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					The following is a list of titles suggested by academic staff. If none of these appeal you are encouraged to come up with your own title.

MSc DISSERTATION TITLES

TITLE Longitudinal changes in structural and functional measurement in glaucoma

SUPERVISOR Dr David Crabb

Reporting information in studies of diagnostic test accuracy in optometry and ophthalmology

Dr David Crabb

A review of the effect of contact lenses on the visual field

Prof. Bruce Evans

A review of ocular dominance and its application in optometry The anatomy of amblyopia (not available 1/6/08 – 31/5/09) Vision and sport (not available 1/6/08 – 31/5/09) Loss of binocularity and disability (not available 1/6/08 – 31/5/09)

Prof. Bruce Evans

Dr Simon Grant

Dr Simon Grant

Dr Simon Grant

Visual performance in those with autistic spectrum disorders (ASD)

Prof. D. Edgar

Are multi-focal intraocular lenses better than single focus intraocular lenses?

Dr Subramanian

Multi-focal Intraocular lenses are thought to provide clear vision at most working distances. However many of these lenses have also been found to cause a reduction in Contrast Sensitivity and increase in glare sensitivity. The students will be required to review the advantages and disadvantages of Multi-focal lenses and conclude whether these lenses are better than single focus intraocular lenses

Low Vision and Driving In the United States patients with low vision are allowed to drive with a bi-optic telescope as long as they meet certain criteria. The student will be required to review literature on this controversial topic and based on this discuss whether subjects with low vision should be allowed to drive in the United Kingdom.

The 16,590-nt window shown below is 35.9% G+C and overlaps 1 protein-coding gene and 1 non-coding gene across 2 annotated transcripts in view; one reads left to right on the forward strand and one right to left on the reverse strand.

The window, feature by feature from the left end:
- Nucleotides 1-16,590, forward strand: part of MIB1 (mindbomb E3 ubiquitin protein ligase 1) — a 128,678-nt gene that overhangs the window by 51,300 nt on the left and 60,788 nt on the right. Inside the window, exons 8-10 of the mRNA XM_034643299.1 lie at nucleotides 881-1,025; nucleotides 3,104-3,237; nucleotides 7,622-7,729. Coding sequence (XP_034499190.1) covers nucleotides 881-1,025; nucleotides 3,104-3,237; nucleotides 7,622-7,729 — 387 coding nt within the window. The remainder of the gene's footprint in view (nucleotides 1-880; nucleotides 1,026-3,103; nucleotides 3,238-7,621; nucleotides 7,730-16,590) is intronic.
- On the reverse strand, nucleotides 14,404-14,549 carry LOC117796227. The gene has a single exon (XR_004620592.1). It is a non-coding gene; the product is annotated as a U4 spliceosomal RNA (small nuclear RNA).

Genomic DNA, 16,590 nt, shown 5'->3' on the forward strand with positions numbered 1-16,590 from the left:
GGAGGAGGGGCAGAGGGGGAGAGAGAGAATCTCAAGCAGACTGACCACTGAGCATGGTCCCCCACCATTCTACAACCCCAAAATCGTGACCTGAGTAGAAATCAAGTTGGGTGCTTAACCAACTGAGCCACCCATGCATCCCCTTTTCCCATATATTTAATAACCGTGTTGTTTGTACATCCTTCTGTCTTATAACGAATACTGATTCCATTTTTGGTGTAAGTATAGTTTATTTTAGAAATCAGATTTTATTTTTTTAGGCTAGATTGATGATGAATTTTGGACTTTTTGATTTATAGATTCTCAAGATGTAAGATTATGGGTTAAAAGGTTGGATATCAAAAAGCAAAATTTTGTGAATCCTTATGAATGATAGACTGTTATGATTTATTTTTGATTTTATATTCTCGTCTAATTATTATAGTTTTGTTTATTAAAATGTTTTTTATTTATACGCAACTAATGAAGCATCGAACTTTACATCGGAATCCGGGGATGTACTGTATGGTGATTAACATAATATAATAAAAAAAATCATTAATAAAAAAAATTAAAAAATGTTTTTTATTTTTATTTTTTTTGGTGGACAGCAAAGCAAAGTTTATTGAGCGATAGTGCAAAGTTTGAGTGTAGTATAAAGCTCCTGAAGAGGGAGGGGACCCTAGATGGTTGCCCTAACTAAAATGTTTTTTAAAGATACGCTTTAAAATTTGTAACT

Dr Subramanian

The Charles Bonnet syndrome Charles Bonnet Syndrome is characterised by visual hallucinations and usually occurs in patients with visual impairment. The student will be required to review Charles Bonnet Syndrome and discuss how a patient presenting with this syndrome may be managed in an Optometry Clinic

Dr Subramanian

The use of signal-detection theory in blindsight studies

Dr Joshua Solomon

How distal does consciousness reach? Discuss the evidence for and against Crick & Koch's famous conjecture that consciousness has no direct access to primary visual cortex.

Dr Joshua Solomon

A study of the contribution rod signals can make to colour vision Prof. John Barbur

A study of the neural mechanisms that can give rise to chromatic afterimages

Prof. John Barbur

Methods for characterising visual loss in diseases of the retina and the optic nerve

Prof. John Barbur

Loss of visual field sensitivity and distributed attention with

Prof. John Barbur

ageing and the effects on driving population

Inductive tissue interactions during formation of the embryonic eye Much of normal development depends on interactions between neighbouring tissues. An interaction that results in a change of one of the interacting tissues is called induction. In the eye, for example, the lens is induced to develop by the presence of the optic vesicle – if there is no optic vesicle there will be no lens. This is only one example of many inductive interactions among the tissues of the developing eye. This dissertation will review the evidence for inductive interactions between different tissues within the developing eye and the nature of the molecular signals that mediate the interactions.

Dr. Gary Baker

Specification of mammalian neocortical areas The mammalian neocortex is a heterogeneous tissue that is divided into many functionally specialized regions. It contains, for example, numerous different visual areas, each seemingly computing different aspects of the visual scene. The various areas can be characterized by differing cellular architecture and different axonal inputs and outputs. This dissertation will evaluate the role of the input from the thalamus (such as the LGN) as well as intrinsic genetic influences on the parcellation of cortex into distinct regions during development.

Dr. Gary Baker

Gene targeted therapy in inherited retinal degenerations. What can, cannot and could be done.

Dr Paul Constable